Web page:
• before transaction: establish the value-connection – the effective definition of what value ‘is’ in this context
  • before transaction: explore the relevance of the value-proposition – how and to what extent, relative to those values, this product or service will satisfy the overall problem or perceived-need
  • during transaction: deliver the product or service in accordance with the proposed delivered-value – such as specified in a service-level agreement – again, relative to those specified or implied shared-values
  • after transaction: evaluate satisfaction in relation to the offer or ‘promise’, and ultimately in relation to those shared-values
  • after transaction: resolve any required value-balance – such as via payment etc

To summarise those overall relationships in a bit more detail:

The value-web isn’t solely about the horizontal supply-chain: that’s just the how and with-what of the transactional relationship. That’s the visible part of value, sure, yet it’s actually held together through a more vertical connection of why – the reason or purpose for the relationship between the players to exist. Value-proposition provides the link between why, how and with-what.

Incidentally, this is the key reason behind a perhaps-subtle yet important difference between Business Model Canvas – focussed on the core business-model – and Enterprise Canvas – designed more for whole-of-enterprise architecture.

In Business Model Canvas, the Value Proposition cell provides the central spine for the whole business-model:

Yet it provides us with no means to distinguish between value (horizontal) and values (vertical), nor to distinguish between the value-metrics for a product or service, versus the product or service itself – they’re all conflated together into the one ‘value-proposition’. Which, in effect, forces us into Steve Blank’s assertion that “value proposition is the fancy name for your product or service” – and, in turn, all but traps us into a push-marketing model for products and services, which rarely works well.

In Enterprise Canvas, though, we draw explicit distinctions between those different concerns:

  • value-proposition proposes value – it establishes the connection to (vertical) shared-values, as a shared story, and identifies the (horizontal) problem or need to be satisfied by the provider
  • value-creation creates value – it delivers (horizontal) value against the identified and agreed problem or need – typically in the form of products and/or services – and in relation to the shared-values
  • value-governance governs value – verifies that value has been delivered in accordance with the problem or need and the shared-values or story, to the satisfaction of all parties in that story

Together, these three cells form the central spine of business-model, much as with the single Value Proposition cell in Business Model Canvas. Yet whilst they’re strongly interdependent, and in some ways act as one, they deal with distinct and different aspects of the overall value-flow in the business-model, and in practice they’re often enacted by different people or entities, too. It also makes it much easier to understand how to design a ‘pull’-based business-model, rather than default back to the inherently-ineffective ‘push’. So overall, it’s definitely useful to be able to separate-out the different sub-themes in this way:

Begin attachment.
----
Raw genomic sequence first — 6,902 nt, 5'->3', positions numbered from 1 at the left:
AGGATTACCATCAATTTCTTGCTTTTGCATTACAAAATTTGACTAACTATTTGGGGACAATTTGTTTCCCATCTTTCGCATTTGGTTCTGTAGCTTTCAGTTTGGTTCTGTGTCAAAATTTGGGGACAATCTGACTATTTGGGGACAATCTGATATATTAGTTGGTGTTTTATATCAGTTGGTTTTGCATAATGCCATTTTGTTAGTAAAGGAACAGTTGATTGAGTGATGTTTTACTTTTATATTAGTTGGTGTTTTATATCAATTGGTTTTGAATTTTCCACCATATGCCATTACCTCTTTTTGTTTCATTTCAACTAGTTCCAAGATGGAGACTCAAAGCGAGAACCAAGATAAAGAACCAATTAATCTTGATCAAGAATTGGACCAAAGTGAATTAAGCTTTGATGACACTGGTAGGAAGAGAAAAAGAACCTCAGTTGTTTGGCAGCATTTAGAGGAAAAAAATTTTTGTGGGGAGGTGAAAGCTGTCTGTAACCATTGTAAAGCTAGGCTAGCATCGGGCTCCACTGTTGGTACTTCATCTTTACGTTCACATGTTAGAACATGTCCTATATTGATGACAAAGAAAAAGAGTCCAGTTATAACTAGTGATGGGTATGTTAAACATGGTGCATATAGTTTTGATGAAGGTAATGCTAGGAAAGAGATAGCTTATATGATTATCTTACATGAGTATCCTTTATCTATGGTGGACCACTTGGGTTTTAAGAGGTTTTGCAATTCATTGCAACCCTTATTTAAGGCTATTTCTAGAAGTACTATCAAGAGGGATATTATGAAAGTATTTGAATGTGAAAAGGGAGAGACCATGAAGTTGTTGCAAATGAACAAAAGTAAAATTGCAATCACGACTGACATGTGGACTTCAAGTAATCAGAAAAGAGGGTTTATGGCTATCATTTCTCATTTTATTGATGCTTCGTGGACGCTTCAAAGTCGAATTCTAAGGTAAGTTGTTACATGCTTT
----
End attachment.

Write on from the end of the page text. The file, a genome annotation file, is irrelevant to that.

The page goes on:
This three-way distinction also makes it simpler to understand the different interactions that happen – often with different parties – in the different stages of the value-flow. And since any given service in an enterprise is both a provider of some services, and also a consumer of other services, it does make more sense to lay this out in symmetrical form – another subtle-yet-important difference from Business Model Canvas:

If we turn this sideways-on, with the ‘inside’ spine on the left, and the ‘outward-facing’ elements on the right, we can then also describe the overall sequence and structure and drivers of the interactions and sub-flows that make up the overall story of the business-model:

Again, each of those central cells (or, in this diagram above, the left-hand cells) manages a different part of the business-model story:

  • value-proposition guides and drives the why for the service’s activities
  • value-creation presents the how and with-what of the service and its products, linked back to that why
  • value-governance links and verifies the with-what, the how and the why, always striving to reduce the gap and tension between desired-ends and realised-ends

In short, value-proposition is not “the fancy name for your product or service”: yes, they’re closely related, but they do need to be understood as separate and distinct.

And if you do allow them to blur together, the business-consequences are often not good at all: You Have Been Warned? 🙂

11 Comments on “What is a value-proposition?

  1. Tom: This is excellent. I was especially taken with your use of “concerns” when referencing the three value… well, concerns. I just got done reviewing The Decision Model and found their application of “separation of concerns” to be puzzling. Anyway, quite awhile ago you discussed internal visions as opposed to external visions. Would you please elaborate from that discussion onto the vision discussion here?

    • Thanks, Myron. (As an aside, ‘separation of concerns’ is to me largely about capabilities and skillsets: we partition the work according to the competence and capability, both in terms of skill-level and in terms of scope of knowledge and ability-to-act. I’d hasten to add that that’s just an aside, though, and needs a lot more explanation!)

      On internal vision versus external vision, in essence it’s that distinction between perspectives: inside-in, inside-out, outside-in, outside-out.

      (A quick reminder that a goal or objective doesn’t work as a vision in this sense: if it’s time-limited or achievable, it’s not a ‘vision’ in the sense I’m using it here. Also, since ‘vision’ can have a specific meaning in a Christian context, you might be more comfortable with a term such as ‘promise’ or ‘guiding-star’ as an alternative: in essence, it’s something that indicates a direction or frame-of-reference but is never actually ‘achieved’.)